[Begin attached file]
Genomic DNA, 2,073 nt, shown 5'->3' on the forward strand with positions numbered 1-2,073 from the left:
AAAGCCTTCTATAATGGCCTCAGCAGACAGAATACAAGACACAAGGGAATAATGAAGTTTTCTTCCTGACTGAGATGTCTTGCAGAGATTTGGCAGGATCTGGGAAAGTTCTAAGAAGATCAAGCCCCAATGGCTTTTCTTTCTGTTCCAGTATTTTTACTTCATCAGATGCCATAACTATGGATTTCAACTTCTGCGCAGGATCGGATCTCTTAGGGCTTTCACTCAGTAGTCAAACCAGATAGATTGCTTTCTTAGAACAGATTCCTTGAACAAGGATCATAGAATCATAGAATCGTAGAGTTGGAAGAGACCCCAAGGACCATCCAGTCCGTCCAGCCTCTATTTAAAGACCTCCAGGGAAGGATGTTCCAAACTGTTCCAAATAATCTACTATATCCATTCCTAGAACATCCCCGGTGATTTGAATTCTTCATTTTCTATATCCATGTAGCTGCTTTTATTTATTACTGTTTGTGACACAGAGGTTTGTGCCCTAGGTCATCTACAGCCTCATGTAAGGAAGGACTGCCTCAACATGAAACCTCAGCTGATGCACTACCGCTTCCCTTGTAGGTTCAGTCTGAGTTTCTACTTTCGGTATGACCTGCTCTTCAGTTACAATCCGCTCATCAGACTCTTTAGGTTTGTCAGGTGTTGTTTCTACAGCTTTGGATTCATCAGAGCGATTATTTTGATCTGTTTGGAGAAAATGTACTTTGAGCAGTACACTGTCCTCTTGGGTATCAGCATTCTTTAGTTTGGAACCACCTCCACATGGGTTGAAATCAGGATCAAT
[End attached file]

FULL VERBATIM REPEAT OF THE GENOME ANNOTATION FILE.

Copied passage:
Genomic DNA, 2,073 nt, shown 5'->3' on the forward strand with positions numbered 1-2,073 from the left:
AAAGCCTTCTATAATGGCCTCAGCAGACAGAATACAAGACACAAGGGAATAATGAAGTTTTCTTCCTGACTGAGATGTCTTGCAGAGATTTGGCAGGATCTGGGAAAGTTCTAAGAAGATCAAGCCCCAATGGCTTTTCTTTCTGTTCCAGTATTTTTACTTCATCAGATGCCATAACTATGGATTTCAACTTCTGCGCAGGATCGGATCTCTTAGGGCTTTCACTCAGTAGTCAAACCAGATAGATTGCTTTCTTAGAACAGATTCCTTGAACAAGGATCATAGAATCATAGAATCGTAGAGTTGGAAGAGACCCCAAGGACCATCCAGTCCGTCCAGCCTCTATTTAAAGACCTCCAGGGAAGGATGTTCCAAACTGTTCCAAATAATCTACTATATCCATTCCTAGAACATCCCCGGTGATTTGAATTCTTCATTTTCTATATCCATGTAGCTGCTTTTATTTATTACTGTTTGTGACACAGAGGTTTGTGCCCTAGGTCATCTACAGCCTCATGTAAGGAAGGACTGCCTCAACATGAAACCTCAGCTGATGCACTACCGCTTCCCTTGTAGGTTCAGTCTGAGTTTCTACTTTCGGTATGACCTGCTCTTCAGTTACAATCCGCTCATCAGACTCTTTAGGTTTGTCAGGTGTTGTTTCTACAGCTTTGGATTCATCAGAGCGATTATTTTGATCTGTTTGGAGAAAATGTACTTTGAGCAGTACACTGTCCTCTTGGGTATCAGCATTCTTTAGTTTGGAACCACCTCCACATGGGTTGAAATCAGGATCAAT